Thus, I want to argue that the vanishing of Geocities has triggered archival and artistic responses and initiated discussions on what the Internet can and should remember; but it also bears witness to the first attempts at self-expression, creativity, and, no less, selfcategorization and self-marketing on the Internet. Before I proceed, let me briefly show you what was mourned after Geocities’ demise and now resurrected through archival practices.


Particularly the drive to keep Geocities alive and somehow navigable as a living testament of Internet culture prompts the question about archives and their theoretical and even affective implications. As Hal Foster points out in his article “An Archival Impulse,” “all archival material is found yet constructed, factual yet fictive, public yet private” (5). Traditionally, archives have had an interesting aura: slightly obsolete, abandoned places with organizational logic that makes the archive a system, but one which is not always understandable or accessible to an outsider. But suddenly, in the age of the internet, archives are popping up everywhere, and they are different. Even our email screens offer us the option to “Archive.” We are miniarchivists ourselves in the information society. The archive-oriented media theory of Wolfgang Ernst elaborates on the tension between and convergence of analog and digital archival practices. What Ernst calls “media archaeology,” or archival media theory, is especially useful for my purposes today (18). Ernst outlines that media archaeology is less about telling stories or even counterhistories than it is about how stories are recorded, in what kind of media, through which kinds of processes. He performs an archaeology of the apparatus that conveys the past as fact, not just as story. Without diving further into Ernst’s theory, I want to point out that his work insists on taking into account the specificity and history of the medium—that the medium’s past might itself present archival materials and impulses, in addition to or beyond the matter itself that is archived. Is it possible, in the case of Geocities, to excavate the meaning of early Internet technology (an archeological method) and its content of posts and texts and images? Or, to ask it differently: should we really treat the Geocities archives as archives, or is this is a misnomer?

Geocities looks like a nostalgic message-in-a-bit-bottle, yet, these messages don’t just wash upon the shore; rather the archive dweller needs to know how to navigate the archive: The Internet Archive’s archive relies on the user knowing what she is looking for, having a specific URL in mind. With oocities, Geocities’s websites became re-organized not only within their neighborhoods, but also alphabetically, creating new neighbors by accidental, alphabetic association. You would either have to know an exact address or browse through the long lists of weird nicknames. All of this without a merciful archivist or librarian to guide you through the stacks! This speaks to how archives rearrange memory in a new order: the long list gives the impression of linearity, but it ultimately alters memory and the overall purpose of the neighborhoods through its new design. I am more intrigued, then, how thinking about the Geocities archives can give memory and nostalgia a new shape or, rather, how archives are able to alter memory and affect by a new ordering.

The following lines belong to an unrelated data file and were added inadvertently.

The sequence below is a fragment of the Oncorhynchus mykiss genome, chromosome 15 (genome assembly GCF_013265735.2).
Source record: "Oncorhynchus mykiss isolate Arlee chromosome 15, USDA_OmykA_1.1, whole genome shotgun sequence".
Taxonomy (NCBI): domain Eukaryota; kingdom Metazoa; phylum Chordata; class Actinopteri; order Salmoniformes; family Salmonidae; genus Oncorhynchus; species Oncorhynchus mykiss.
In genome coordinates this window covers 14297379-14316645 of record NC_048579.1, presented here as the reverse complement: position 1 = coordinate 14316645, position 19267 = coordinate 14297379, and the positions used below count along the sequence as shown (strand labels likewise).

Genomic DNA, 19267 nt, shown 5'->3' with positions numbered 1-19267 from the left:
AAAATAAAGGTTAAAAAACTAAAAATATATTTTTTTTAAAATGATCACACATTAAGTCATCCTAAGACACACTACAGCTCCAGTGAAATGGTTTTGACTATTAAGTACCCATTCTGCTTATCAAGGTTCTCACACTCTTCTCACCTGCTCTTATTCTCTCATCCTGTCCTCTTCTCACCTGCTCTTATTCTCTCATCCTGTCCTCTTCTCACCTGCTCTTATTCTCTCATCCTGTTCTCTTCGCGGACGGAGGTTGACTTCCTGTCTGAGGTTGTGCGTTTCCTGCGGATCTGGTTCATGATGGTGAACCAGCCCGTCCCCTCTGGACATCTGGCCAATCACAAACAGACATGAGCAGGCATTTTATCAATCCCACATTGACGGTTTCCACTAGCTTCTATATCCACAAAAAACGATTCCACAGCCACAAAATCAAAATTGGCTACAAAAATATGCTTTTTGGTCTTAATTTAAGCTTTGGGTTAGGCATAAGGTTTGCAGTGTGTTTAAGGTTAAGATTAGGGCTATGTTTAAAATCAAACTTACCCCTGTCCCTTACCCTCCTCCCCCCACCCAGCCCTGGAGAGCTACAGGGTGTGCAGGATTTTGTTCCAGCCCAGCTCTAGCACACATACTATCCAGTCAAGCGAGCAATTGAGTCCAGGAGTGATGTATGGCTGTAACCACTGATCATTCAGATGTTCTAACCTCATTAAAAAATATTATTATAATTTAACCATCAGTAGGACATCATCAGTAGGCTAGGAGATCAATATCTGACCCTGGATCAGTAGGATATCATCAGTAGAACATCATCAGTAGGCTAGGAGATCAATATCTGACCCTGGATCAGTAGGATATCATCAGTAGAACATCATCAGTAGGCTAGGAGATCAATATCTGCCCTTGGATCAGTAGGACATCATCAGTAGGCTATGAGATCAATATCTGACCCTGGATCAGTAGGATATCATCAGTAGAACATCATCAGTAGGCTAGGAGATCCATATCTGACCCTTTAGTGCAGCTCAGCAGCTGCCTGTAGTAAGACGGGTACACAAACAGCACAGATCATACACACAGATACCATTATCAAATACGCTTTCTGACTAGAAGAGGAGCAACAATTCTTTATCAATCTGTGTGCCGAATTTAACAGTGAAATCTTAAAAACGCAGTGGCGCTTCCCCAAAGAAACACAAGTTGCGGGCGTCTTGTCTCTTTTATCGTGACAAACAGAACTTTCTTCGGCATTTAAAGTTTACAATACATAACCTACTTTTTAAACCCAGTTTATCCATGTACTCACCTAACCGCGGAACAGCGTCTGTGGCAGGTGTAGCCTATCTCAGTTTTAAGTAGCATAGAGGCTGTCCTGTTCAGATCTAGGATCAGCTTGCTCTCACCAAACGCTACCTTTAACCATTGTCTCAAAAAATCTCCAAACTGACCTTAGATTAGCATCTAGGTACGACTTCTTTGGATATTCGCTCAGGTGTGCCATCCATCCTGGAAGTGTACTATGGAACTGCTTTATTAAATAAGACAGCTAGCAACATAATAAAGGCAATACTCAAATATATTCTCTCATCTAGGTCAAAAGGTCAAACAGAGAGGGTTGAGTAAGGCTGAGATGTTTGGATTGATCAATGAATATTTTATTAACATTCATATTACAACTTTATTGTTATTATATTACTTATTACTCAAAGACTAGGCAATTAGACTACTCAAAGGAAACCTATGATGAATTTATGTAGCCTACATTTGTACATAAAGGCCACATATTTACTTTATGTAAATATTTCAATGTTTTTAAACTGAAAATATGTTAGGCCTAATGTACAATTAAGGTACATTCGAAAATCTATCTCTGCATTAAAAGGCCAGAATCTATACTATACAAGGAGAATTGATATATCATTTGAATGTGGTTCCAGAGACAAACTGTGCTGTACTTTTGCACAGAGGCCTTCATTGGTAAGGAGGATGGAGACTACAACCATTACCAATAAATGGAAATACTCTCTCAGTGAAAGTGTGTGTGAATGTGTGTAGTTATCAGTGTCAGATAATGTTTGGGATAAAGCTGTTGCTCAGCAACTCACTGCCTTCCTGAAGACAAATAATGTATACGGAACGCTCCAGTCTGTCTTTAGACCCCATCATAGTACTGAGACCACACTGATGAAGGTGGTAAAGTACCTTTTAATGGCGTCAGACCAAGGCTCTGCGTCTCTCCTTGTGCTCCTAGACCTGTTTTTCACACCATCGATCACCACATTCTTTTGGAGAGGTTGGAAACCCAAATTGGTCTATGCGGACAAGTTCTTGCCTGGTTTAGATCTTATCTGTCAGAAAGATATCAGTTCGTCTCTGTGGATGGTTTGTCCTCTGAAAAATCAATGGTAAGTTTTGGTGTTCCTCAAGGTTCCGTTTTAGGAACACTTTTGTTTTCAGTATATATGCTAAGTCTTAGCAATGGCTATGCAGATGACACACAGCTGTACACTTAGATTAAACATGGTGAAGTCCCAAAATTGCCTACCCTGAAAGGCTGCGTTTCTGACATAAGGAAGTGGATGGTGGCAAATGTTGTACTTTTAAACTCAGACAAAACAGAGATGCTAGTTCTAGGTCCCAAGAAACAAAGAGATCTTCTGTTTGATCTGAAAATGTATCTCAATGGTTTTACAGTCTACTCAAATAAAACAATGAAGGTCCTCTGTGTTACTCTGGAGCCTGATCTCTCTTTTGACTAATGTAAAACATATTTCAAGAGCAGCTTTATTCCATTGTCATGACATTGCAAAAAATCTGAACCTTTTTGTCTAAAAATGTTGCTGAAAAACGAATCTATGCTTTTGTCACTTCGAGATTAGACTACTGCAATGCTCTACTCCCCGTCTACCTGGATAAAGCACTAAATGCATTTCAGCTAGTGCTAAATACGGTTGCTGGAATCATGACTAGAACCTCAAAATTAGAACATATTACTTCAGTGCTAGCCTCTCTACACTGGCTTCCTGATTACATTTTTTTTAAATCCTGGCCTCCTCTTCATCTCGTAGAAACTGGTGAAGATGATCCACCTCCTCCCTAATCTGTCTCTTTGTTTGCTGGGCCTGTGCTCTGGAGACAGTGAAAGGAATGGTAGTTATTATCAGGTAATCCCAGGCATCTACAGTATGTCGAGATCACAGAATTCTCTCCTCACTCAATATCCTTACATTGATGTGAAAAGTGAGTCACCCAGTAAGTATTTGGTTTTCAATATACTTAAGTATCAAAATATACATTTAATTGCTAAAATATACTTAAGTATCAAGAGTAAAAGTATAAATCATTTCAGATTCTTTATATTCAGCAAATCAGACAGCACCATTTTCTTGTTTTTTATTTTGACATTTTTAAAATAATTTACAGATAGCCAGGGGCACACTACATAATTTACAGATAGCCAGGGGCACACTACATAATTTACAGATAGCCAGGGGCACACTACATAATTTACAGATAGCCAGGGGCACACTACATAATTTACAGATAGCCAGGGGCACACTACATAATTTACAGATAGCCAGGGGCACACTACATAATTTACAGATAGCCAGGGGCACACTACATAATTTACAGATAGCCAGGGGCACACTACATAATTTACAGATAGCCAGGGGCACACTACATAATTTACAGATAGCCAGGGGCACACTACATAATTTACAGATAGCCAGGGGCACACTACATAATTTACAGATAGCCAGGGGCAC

In her book The Future of Nostalgia, Svetlana Boym draws out two kinds of nostalgia that serve as good vantage points on the discussion of Geocities. She coins the term “reflective nostalgia,” which “dwells in algia, in longing and loss” (41). But she also draws attention to “restorative nostalgia,” which puts its emphasis on nostos, which is the idea of returning home from a long journey and proposes to “rebuild the lost home and patch up the memory gaps” (Ibid.). She continues: “Restorative nostalgia manifests itself in total reconstructions of monuments of the past, while reflective nostalgia lingers in ruins, the patina of time and history, in the dreams of another place and another time” (Ibid.) I find Boym’s definition extremely useful for thinking about Geocities as both a site for algia, for longing and loss, but also for nostos, the Greek word for homecoming. It is a restored place on the internet, kept alive in the archives, that can never be updated again. It is a dream of another place, another website, that can patch up the gaps of how the Internet and its users came into being. Tying this back to Ernst’s idea of how the medium can reveal practices and archival processes, Geocities can be treated as both a restored place and a ruin, anticipating the future while lingering in the past, triggering longing and loss all the while serving as inspiration for the future of the Internet.